• avatar
    hreardon

    Great work, Buick.

    Outback, V60, allroad and likely Sportwagen are all competitors – and if Buick undercuts them on price, as I would expect, this is a no brainer if you’re in the wagon camp. It won’t be a canyon carver, but hardly any wagon buyers expect that (as Subaru has proven). But it will be competitive with fuel consumption, quiet, and comfortable.

    Sold!

    • 0 avatar
      aaronstein

      i very much doubt that the tourx will undercut the subaru. and at the equipment level you would need to match up with volvo or audi, pricing of their other models suggests they will be right up there.

    • 0 avatar
      phreshone

      The Buick and Outback are the true ‘size’ competitors at 73+ ft3 w/ rear seat down. The Golf, V60 and V90 are all substantially smaller in terms of rear seat and cargo space.

  • avatar
    Whatnext

    Wow, what a clumsy C pillar window treatment on the Sportback. Yuck!

    • 0 avatar
      30-mile fetch

      Liftback >>>>> than DLO-fail obsession.

      • 0 avatar
        Ianw33

        I agree with you, 30-mile.

        i have long been wishing that auto makers would take the A7 route and offer more “sedan like” cars with a hatch. this new Buick fits the bill.

        It really amazes me how some people will dismiss a great product due to one tiny styling aspect they don’t like (and really, they probably didn’t mind the DLO issue or even notice it until some dude on a car blog started posting about it)

  • avatar
    30-mile fetch

    Lord almighty, I actually want a Buick. Either one. Wagon looks great, and the hatchback is the coolest thing since the 5 door Mazda6. Unless Buick is OK with very modest sales numbers, the odds of success for this seem small. The Subaru love is strong, the Volvo wagon market is prosciutto thin, and this doesn’t resemble a CUV at all.

  • avatar
    greenbrierdriver

    Why is there a Chrysler-looking grill bar on that wagon? Looks stupid. Otherwise it looks pretty sharp. Oh, wait. Thats GMC that is sharp. The Buick looks pretty good.

  • avatar
    ponchoman49

    Too bad that the wagon is only AWD and has that stupid cladding to make it somehow look more rugged. I’m sure it will be priced out of the stratosphere too. I wish the SUV/CUV craze would die down so that we can have proper FWD wagons back again with over 30 highway MPG.

    • 0 avatar
      Ianw33

      if the wheel arches were body colored instead of cladding, would you buy it?

      Could it be that you don’t like the CUV segment?

      Its cool that its not your cup of tea, but why take the time to complain about something you dont like regardless of the wheel arches?

      • 0 avatar
        JRoth

        It’s not in the CUV segment. That’s the whole point: this is a very nice (seeming) traditional station wagon that is made worse in order to appeal to people who prefer CUVs. I assume that poncho man, like me, is a person who prefers wagons and wishes that they weren’t made worse by carmakers chasing people who don’t.

        It may well be that they’re making the right marketing/sales decision, but that doesn’t make it any less frustrating for us.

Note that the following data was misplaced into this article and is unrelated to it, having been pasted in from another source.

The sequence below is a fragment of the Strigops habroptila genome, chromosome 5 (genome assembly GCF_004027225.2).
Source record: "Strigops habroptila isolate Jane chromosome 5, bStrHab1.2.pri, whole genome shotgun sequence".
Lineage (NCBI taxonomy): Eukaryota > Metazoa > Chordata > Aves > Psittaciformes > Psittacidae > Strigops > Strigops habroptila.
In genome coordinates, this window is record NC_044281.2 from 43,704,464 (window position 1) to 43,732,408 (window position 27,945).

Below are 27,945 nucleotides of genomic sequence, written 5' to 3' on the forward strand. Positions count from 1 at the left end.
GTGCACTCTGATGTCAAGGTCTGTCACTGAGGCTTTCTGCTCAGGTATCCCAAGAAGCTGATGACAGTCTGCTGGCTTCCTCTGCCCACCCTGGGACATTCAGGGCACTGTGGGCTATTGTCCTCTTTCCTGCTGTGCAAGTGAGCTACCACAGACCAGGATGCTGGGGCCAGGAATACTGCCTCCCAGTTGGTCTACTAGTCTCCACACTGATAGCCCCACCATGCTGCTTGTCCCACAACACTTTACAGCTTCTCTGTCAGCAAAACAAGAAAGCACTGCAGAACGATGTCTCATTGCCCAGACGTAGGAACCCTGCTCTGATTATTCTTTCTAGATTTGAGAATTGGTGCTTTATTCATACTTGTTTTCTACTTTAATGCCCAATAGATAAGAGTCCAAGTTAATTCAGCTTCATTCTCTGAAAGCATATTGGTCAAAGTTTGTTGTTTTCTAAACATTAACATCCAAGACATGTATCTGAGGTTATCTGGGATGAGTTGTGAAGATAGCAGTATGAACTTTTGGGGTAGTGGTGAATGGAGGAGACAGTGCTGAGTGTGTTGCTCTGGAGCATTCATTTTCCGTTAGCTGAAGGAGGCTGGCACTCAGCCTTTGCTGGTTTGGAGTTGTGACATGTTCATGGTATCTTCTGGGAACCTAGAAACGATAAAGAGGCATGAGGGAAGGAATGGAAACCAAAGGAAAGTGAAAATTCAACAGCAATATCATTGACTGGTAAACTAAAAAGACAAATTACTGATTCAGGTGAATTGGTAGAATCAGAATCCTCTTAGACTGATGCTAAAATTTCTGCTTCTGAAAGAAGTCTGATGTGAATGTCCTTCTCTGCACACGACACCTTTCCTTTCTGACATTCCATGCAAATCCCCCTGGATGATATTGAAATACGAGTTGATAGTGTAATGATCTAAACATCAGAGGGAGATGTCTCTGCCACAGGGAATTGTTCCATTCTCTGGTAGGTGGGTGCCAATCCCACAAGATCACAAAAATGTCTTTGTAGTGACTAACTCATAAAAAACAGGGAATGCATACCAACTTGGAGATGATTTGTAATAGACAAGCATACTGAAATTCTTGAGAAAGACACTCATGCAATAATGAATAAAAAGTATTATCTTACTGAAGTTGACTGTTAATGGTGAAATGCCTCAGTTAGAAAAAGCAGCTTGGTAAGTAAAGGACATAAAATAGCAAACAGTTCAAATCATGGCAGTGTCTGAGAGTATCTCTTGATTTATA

With normal ride height and no cladding, this car would be a no-brainer to replace my B5.5 Passat (even with an auto). As it is, I don’t know if I’ll be willing to do it.

        • 0 avatar
          Ianw33

          i can respect that.

          I think you are correct, it is the correct direction for Buick to go, if they want to make money.

          In all seriousness, the V60 and special order V90 seem to be what people should pursue if they want a traditional low riding wagon without cladding.

          For the record, i prefer the low riding, non cladding having wagons. Its just that there are tens of thousands of soccer moms that like it, and they are throwing money at these type of cars as fast as they can

      • 0 avatar
        Daniel J

        Yes. And lower it to make it a real wagon.

      • 0 avatar
        ponchoman49

        I most certainly would buy one. If this were offered in a normal FWD variant without the cladding and a nice smooth V6 i would be the first in line to get one. In that cool Rioja red metallic as below-
        http://www.buick.com/regal-tourx-mid-size-luxury-wagon/index.html#/exterior

  • avatar
    Mickiemac1

    Smart looking ‘wagon’ but why do they put that hideous black cladding around the wheel openings and along the front and rear fascia. This looks so cheap and detracts from an otherwise attractive vehicle. The only CUV’s that have all body color trim are the Buick Envision and the Toyota Rav-4 Platinum model neither of which I would consider.

    At least the interior is available in another color other than all black.

    Maybe the upcoming 2018 Enclave will forgo this black trim theme.

    • 0 avatar
      highdesertcat

      They used to put faux woodgrain vinyl on the sides and back of station wagons of the past. Our ’72 Olds Custom Cruiser had it.

      Why go back to station wagons now? Why did they get rid of station wagons in the first place?

      The more things change, the more they stay the same. The past is prologue. Even for cars.

    • 0 avatar
      Drzhivago138